- In March, the New York Times reported the World Health Organization (WHO) reclassified glyphosate as a chemical that “probably causes cancer.” That’s a significant upgrade from Roundup’s earlier designation as “possibly carcinogenic,” and means that epidemiologists, lab scientists and biostatisticians from around the world are finding more links.
- In March, the New York Times also reported the EPA declared Roundup might cause cancer 30 years ago. Then they retracted it six years later, in 1991, after “re-evaluating the mouse study that had been the basis for the original conclusion.”
- In June, France banned Roundup from garden centers as a “probable” human carcinogen, and Denmark’s Working Environmental Authority flat-out declared that Roundup causes cancer (at least in animals, they still lack enough data for humans).
Even if Phillips can’t prove that the glyphosate found in Roundup actually harmed any who join Elvis, Edison and Romi Misraie, the lead plaintiffs named in his Monsanto Class Action lawsuit, there seems to be enough doubt about the safety of Roundup to ban it from store shelves or at least force Monsanto to stop making false safety claims.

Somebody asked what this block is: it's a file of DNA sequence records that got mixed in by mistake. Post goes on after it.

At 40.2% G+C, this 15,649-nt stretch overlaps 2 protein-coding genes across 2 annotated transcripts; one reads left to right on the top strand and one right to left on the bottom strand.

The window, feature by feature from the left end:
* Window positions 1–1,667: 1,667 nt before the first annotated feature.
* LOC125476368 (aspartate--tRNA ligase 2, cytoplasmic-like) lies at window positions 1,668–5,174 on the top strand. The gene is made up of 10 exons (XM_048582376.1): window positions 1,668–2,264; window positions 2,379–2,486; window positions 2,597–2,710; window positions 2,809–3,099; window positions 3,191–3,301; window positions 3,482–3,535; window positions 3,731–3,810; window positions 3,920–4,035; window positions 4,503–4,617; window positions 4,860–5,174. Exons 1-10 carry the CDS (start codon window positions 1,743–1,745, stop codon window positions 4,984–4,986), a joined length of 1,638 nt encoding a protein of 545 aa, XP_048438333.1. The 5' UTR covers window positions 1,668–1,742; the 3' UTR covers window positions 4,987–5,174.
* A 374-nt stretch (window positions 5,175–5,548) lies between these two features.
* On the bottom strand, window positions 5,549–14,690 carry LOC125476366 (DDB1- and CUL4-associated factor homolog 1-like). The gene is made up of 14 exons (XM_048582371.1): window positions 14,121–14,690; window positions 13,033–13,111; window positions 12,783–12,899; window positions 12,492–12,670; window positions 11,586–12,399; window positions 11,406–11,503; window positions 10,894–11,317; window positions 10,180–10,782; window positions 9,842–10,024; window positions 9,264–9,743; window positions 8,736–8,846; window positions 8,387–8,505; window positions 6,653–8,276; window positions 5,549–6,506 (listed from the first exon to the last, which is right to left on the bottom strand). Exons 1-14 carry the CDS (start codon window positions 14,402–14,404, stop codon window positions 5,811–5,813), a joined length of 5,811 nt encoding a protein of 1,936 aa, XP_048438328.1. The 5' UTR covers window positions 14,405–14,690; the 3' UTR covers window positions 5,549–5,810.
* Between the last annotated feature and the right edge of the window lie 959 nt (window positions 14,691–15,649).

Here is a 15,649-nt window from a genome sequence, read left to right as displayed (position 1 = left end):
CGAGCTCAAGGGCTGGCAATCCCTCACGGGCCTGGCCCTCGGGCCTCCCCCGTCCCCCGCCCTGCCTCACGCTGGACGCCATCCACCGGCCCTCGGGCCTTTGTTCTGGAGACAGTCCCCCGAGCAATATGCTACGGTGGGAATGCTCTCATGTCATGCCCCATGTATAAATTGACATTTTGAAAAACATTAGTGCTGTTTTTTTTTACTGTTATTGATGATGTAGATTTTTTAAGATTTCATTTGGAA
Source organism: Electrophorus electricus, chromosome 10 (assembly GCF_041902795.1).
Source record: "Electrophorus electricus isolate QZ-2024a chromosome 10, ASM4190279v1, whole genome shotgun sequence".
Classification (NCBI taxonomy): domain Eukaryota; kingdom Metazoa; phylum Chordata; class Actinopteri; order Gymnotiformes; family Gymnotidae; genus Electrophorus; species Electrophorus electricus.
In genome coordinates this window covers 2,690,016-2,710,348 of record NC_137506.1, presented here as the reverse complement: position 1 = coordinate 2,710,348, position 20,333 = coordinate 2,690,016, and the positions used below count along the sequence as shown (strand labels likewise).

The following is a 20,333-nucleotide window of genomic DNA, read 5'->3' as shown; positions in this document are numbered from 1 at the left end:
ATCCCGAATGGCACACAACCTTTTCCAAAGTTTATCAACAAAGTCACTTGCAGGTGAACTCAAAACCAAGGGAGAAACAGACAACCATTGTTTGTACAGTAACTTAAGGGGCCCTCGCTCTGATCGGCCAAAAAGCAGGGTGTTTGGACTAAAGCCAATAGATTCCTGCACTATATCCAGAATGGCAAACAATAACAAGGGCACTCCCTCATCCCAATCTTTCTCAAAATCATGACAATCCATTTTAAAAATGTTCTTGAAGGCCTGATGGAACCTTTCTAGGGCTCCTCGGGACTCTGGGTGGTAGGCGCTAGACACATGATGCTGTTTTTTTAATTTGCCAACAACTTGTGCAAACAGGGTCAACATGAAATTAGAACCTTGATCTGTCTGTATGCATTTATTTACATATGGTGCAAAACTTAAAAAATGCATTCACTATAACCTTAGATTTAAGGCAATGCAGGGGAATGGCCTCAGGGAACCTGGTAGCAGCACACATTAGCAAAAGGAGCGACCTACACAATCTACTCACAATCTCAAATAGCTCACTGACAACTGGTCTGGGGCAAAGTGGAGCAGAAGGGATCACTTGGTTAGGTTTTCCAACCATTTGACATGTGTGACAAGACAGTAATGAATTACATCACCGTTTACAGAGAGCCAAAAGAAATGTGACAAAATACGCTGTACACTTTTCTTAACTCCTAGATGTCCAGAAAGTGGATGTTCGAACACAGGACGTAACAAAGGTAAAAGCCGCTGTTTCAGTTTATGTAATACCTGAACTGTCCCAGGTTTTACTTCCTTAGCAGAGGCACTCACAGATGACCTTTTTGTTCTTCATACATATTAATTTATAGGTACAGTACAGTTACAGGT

READ THE FULL TEXT OF THE MONSANTO CLASS ACTION LAWSUIT HERE.
Sarich writes that Phillips wrote the text for his Monsanto class action lawsuit filing in the plainest possible language to make it easy for other lawyers and activists to customize it and file similar lawsuits against Monsanto for false advertising.
If other attorneys were to follow his template-style lawsuit, which he wrote in English, devoid of extraneous legal-speak to encourage others to also take action against Monsanto, then suddenly the plaintiff count could be closer to several million. That is if you were to tally up all the citizens in the US who have purchased a bottle of Roundup from their local DIY store (Lowe’s, Home Depot or Ace Hardware, for example) in the last four years, not suspecting it could demolish their gut health.
Here’s the full text with Phillips’ Monsanto class action lawsuit for making false claims about the safety of using Roundup.